The Avalanche might move its primary minor-league interests from San Antonio to less than an hour drive north of Denver, to Loveland, joining forces with the Colorado Eagles, who could become the Avs’ American Hockey League affiliate as early as 2018-19. The Eagles, the Avs’ current ECHL affiliate who recently won the Kelly Cup as ECHL champions, are mulling opportunities for AHL membership, according to president and general manager Chris Stewart, and hoping to increase their partnership with Colorado’s NHL team. The ECHL is considered Double-A, a level below the AHL. “There have been some discussions,” Stewart said of Eagles’ AHL venture with the Avalanche. “Obviously, the proximity and logistics, there’s a lot of sense for an affiliation that could possibly take us to the American Hockey League. I can’t confirm anything at this point, by any means, because there are way too many moving parts.” The Eagles’ AHL opportunity became available because of the NHL expansion Vegas Golden Knights, who will share the AHL’s Chicago Wolves with the St. Louis Blues in 2017-18 before the Blues sign elsewhere. There will be 31 NHL teams next season, but just 30 AHL teams. St. Louis could conceivably replace the Avalanche as the San Antonio Rampage’s parent team in 2018-19. The Avs will continue to place their top prospects in San Antonio for the upcoming season, and beyond if the deal with the Eagles doesn’t work out. Because the Avs remain under contract with the Rampage, they declined to comment about the Eagles and the AHL. “We are interested. The Avalanche has some interest,” Stewart said of the possible AHL relationship. “Whether or not that works with their San Antonio agreement or not, I don’t know. Like I said, there are a lot of moving parts. But we would want that affiliate at another level.” He added: “When you’re talking with the NHL, and especially the Avalanche, which has done so much for the good of hockey in the state of Colorado, I don’t want to step out of line. We’re very respectful of the Avalanche and what they’ve done for hockey, and the Eagles, as hockey continues to grow in this state.” The Eagles play at the 5,289-seat Budweiser Events Center, a county-owned facility, and have sold out 431 home games in 14 seasons. The Budweiser Events Center opened in 2003 and seats 7,200 for concerts but just 5,289 for hockey. The Hershey Bears led the AHL in attendance this past season with an average of 9,309, but 18 teams averaged just less than 6,000. Related ArticlesJune 15, 2017 Paul Stastny, Kelly Cup to appear at Dawg Bowl VII hockey fundraising event June 5, 2017 Colorado Eagles sweep South Carolina Stingrays to win first Kelly Cup May 25, 2017 Luke Salazar is back skating in his home state, seeking ECHL title with Colorado Eagles May 24, 2017 Avalanche prospects helped Colorado Eagles reach the upcoming ECHL Finals “I don’t believe that the AHL would accept the building as it sits today,” Stewart said of the Eagles’ arena. “I’m not just talking about seats. The facility in general, the locker rooms, I do think there would have to be some mitigation done to the building to help facilitate an American Hockey League franchise if we went in that direction.” Avalanche general manager Joe Sakic and AHL commissioner David Andrews attended Eagles home games last season. “People saw those gentlemen there, watching the game,” Stewart said. “They’re public figures, and there with a sharp, keen eye, wanting to see how we presented the game. They liked it, from what everything they had to say to myself and (Eagles owner) Martin Lind. We love to put on a good show and our fans are electrifying. They really bring energy into that building every night.” [...]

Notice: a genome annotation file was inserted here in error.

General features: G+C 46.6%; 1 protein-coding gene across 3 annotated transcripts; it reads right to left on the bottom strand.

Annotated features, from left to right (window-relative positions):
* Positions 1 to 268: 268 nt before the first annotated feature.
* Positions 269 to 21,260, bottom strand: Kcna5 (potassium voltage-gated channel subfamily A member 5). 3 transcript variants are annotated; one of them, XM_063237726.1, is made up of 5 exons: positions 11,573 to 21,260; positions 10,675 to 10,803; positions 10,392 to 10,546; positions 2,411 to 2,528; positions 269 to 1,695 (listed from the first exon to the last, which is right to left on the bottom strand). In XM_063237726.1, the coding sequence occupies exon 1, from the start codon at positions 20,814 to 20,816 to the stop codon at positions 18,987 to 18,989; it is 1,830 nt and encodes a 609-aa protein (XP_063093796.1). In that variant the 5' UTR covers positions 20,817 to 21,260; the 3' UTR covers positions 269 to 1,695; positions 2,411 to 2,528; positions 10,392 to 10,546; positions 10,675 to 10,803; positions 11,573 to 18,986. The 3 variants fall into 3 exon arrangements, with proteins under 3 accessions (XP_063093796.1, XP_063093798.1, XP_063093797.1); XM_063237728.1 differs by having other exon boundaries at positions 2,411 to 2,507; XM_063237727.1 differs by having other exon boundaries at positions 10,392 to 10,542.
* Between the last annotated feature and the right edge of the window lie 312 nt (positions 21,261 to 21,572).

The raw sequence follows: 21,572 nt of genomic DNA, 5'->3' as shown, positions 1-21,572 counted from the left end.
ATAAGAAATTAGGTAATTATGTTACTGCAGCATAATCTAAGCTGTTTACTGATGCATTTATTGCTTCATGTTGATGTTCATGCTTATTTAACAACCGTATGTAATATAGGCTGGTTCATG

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Avalanche removes Francois Beauchemin from roster with buyout